If you stroll down the toothpaste aisle at the supermarket, you’ll notice a range of what’s being touted as ‘natural toothpaste’. Once the province of health food stores, these toothpastes are now widely available, but does that make them good or effective when it comes to keeping dental disease at bay, and is there any real reason to avoid fluoridated toothpaste? The short answer to both questions is no.
I understand that there is significant controversy around this topic, but I’m a big advocate for fluoride and fluoridated toothpastes, and the research backs me up. Scientific evidence has repeatedly shown that toothpastes containing fluoride are more effective than natural ones, and there has never been any research to prove a link between fluoride and adverse health effects.
That said, if people ingest too much fluoride, they can experience ‘fluorosis’ which leaves teeth with white spots, streaks or discolouration. This is easily avoided though by ensuring that people, especially children, don’t swallow toothpaste.
I know that people have very strong beliefs about this issue and there is a stubborn perception of fluoride as being harmful. I’d never argue with a client if they felt that strongly about the issue. The mechanical action of brushing is important in and of itself. So, I guess brushing with a fluoride-free toothpaste is better than not brushing at all.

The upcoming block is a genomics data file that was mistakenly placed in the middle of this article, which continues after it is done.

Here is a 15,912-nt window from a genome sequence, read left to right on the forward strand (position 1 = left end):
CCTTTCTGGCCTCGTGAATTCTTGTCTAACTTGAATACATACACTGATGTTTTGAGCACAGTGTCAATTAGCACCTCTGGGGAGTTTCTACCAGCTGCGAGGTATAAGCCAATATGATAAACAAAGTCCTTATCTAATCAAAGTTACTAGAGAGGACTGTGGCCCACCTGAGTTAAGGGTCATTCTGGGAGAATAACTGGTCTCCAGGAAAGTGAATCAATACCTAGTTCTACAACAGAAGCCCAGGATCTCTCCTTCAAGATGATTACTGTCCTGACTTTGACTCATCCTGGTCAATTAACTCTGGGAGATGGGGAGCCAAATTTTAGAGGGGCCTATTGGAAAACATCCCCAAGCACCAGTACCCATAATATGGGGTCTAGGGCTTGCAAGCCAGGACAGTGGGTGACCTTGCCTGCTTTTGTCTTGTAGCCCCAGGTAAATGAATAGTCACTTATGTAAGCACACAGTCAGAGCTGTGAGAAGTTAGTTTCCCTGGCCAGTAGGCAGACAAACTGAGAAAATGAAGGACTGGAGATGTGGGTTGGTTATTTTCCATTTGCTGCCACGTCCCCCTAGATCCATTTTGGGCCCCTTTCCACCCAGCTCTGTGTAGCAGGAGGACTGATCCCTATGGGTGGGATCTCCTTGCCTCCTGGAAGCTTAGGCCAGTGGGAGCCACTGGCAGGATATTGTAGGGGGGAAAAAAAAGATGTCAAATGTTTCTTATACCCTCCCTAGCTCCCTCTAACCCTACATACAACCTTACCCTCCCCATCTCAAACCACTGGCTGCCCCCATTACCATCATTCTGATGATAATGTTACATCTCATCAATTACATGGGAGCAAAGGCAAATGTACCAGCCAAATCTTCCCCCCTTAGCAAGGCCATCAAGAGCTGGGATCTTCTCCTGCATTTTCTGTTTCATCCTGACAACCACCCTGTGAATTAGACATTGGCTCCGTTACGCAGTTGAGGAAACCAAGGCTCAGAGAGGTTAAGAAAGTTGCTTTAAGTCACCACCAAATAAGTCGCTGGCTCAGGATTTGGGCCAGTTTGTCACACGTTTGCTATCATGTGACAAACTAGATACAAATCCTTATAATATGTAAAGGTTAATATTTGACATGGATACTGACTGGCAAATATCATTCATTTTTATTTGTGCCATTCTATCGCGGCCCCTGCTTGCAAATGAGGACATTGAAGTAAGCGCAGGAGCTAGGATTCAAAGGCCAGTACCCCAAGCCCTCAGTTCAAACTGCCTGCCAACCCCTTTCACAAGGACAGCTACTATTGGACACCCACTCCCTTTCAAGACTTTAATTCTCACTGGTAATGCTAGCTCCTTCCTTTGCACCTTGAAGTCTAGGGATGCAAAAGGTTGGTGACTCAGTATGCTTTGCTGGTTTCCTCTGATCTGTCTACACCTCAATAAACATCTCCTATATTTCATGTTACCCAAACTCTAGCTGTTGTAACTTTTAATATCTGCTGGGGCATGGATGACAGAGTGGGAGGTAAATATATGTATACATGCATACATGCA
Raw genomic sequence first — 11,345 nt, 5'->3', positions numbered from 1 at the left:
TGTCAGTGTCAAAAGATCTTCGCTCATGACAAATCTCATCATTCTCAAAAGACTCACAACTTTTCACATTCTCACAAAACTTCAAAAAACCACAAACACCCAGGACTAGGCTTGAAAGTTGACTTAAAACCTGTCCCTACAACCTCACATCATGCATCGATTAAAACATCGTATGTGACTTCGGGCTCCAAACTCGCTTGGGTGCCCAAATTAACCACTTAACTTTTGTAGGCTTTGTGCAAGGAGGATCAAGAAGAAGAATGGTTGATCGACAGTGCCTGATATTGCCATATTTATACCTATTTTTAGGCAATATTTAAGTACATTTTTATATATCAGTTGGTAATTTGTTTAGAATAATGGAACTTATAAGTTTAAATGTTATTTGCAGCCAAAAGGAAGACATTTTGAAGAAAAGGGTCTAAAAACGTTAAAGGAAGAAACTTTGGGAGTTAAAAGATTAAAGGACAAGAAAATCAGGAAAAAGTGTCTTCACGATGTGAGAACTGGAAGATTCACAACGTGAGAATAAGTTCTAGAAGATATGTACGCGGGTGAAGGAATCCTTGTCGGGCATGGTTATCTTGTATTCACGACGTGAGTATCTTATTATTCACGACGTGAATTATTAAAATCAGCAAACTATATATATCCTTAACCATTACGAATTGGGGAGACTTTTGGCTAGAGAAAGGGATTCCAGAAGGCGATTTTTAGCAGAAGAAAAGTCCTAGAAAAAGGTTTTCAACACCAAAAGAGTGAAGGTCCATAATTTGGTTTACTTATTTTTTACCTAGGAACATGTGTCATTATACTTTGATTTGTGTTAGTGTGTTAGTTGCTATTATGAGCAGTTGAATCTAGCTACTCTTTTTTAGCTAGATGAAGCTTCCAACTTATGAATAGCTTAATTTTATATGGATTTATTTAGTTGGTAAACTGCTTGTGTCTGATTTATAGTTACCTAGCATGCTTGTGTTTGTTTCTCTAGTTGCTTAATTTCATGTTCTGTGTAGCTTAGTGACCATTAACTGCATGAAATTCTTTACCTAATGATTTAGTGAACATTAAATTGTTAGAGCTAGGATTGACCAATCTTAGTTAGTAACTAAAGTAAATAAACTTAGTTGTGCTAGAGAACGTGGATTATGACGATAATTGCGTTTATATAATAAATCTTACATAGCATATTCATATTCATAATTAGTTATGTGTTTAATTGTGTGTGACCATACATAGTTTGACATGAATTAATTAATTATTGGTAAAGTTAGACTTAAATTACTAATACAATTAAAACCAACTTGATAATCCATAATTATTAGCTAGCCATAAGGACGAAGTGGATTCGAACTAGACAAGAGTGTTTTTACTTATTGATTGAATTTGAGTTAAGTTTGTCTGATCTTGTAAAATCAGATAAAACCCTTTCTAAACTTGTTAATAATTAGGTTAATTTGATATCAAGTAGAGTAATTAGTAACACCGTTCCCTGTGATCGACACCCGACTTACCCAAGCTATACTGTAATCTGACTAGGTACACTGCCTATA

However, the fact remains that brushing is better when you use regular toothpaste as opposed to natural ones for a number of reasons. In particular, fluoride reduces cavities as well as repairing the early stages of tooth decay. Further, natural toothpastes lack some of the ingredients that act as lubricating agents in regular toothpastes, which means the mechanical action of brushing just isn’t as good.
If you have any qualms about fluoride, it’s important to keep in mind that fluoride as an active ingredient of toothpaste makes up only a very small proportion of total ingredients. The vast majority of ingredients are things like sodium lauryl sulphate (which creates the foaming action), water and glycerol, and abrasives in the case of whitening toothpastes. In essence, toothpaste is a bit like flavoured soap for your teeth.
This is because fluoride helps to re-mineralise areas of enamel that have become thin and weak, by replenishing lost calcium and phosphorus, and thereby strengthening the enamel around your teeth.
It does this at a nano-level by changing the structure of the atoms that bond the enamel in your teeth together. Once those bonds become stronger, your teeth become more resistant to acid attack. While you do get fluoride from water, it’s not enough to keep tooth decay at bay. You really do need to be brushing with fluoridated toothpastes as well.
At the end of the day, I’d rather my clients brush than not brush, so if that means using natural toothpastes then so be it. However, science categorically indicates that fluoride is better for your teeth.
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